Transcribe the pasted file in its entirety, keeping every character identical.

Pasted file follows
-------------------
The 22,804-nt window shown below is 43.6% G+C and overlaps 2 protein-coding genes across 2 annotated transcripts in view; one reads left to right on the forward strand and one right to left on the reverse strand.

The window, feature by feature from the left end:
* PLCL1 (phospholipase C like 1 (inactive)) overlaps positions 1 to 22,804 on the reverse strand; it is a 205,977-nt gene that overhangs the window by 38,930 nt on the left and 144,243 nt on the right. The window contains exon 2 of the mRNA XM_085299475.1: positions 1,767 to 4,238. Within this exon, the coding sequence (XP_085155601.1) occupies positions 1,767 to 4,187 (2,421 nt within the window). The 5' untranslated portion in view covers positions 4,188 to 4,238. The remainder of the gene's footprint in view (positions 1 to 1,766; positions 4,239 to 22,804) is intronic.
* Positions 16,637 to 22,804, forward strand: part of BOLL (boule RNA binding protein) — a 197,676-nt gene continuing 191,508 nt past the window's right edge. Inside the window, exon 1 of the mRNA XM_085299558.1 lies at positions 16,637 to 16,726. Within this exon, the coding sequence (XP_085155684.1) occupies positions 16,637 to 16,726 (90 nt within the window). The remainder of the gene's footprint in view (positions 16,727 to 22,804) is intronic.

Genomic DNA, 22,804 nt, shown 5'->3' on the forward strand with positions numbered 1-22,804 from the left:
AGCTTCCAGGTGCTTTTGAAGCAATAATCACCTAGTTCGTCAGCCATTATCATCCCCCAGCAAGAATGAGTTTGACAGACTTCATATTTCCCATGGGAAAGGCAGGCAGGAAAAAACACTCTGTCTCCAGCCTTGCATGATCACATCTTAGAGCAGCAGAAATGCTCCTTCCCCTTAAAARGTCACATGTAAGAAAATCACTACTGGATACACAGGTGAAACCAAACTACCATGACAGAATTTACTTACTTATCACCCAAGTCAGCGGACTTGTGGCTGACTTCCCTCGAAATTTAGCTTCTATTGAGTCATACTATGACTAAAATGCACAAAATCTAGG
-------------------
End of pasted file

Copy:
The 22,804-nt window shown below is 43.6% G+C and overlaps 2 protein-coding genes across 2 annotated transcripts in view; one reads left to right on the forward strand and one right to left on the reverse strand.

The window, feature by feature from the left end:
* PLCL1 (phospholipase C like 1 (inactive)) overlaps positions 1 to 22,804 on the reverse strand; it is a 205,977-nt gene that overhangs the window by 38,930 nt on the left and 144,243 nt on the right. The window contains exon 2 of the mRNA XM_085299475.1: positions 1,767 to 4,238. Within this exon, the coding sequence (XP_085155601.1) occupies positions 1,767 to 4,187 (2,421 nt within the window). The 5' untranslated portion in view covers positions 4,188 to 4,238. The remainder of the gene's footprint in view (positions 1 to 1,766; positions 4,239 to 22,804) is intronic.
* Positions 16,637 to 22,804, forward strand: part of BOLL (boule RNA binding protein) — a 197,676-nt gene continuing 191,508 nt past the window's right edge. Inside the window, exon 1 of the mRNA XM_085299558.1 lies at positions 16,637 to 16,726. Within this exon, the coding sequence (XP_085155684.1) occupies positions 16,637 to 16,726 (90 nt within the window). The remainder of the gene's footprint in view (positions 16,727 to 22,804) is intronic.

Genomic DNA, 22,804 nt, shown 5'->3' on the forward strand with positions numbered 1-22,804 from the left:
AGCTTCCAGGTGCTTTTGAAGCAATAATCACCTAGTTCGTCAGCCATTATCATCCCCCAGCAAGAATGAGTTTGACAGACTTCATATTTCCCATGGGAAAGGCAGGCAGGAAAAAACACTCTGTCTCCAGCCTTGCATGATCACATCTTAGAGCAGCAGAAATGCTCCTTCCCCTTAAAARGTCACATGTAAGAAAATCACTACTGGATACACAGGTGAAACCAAACTACCATGACAGAATTTACTTACTTATCACCCAAGTCAGCGGACTTGTGGCTGACTTCCCTCGAAATTTAGCTTCTATTGAGTCATACTATGACTAAAATGCACAAAATCTAGG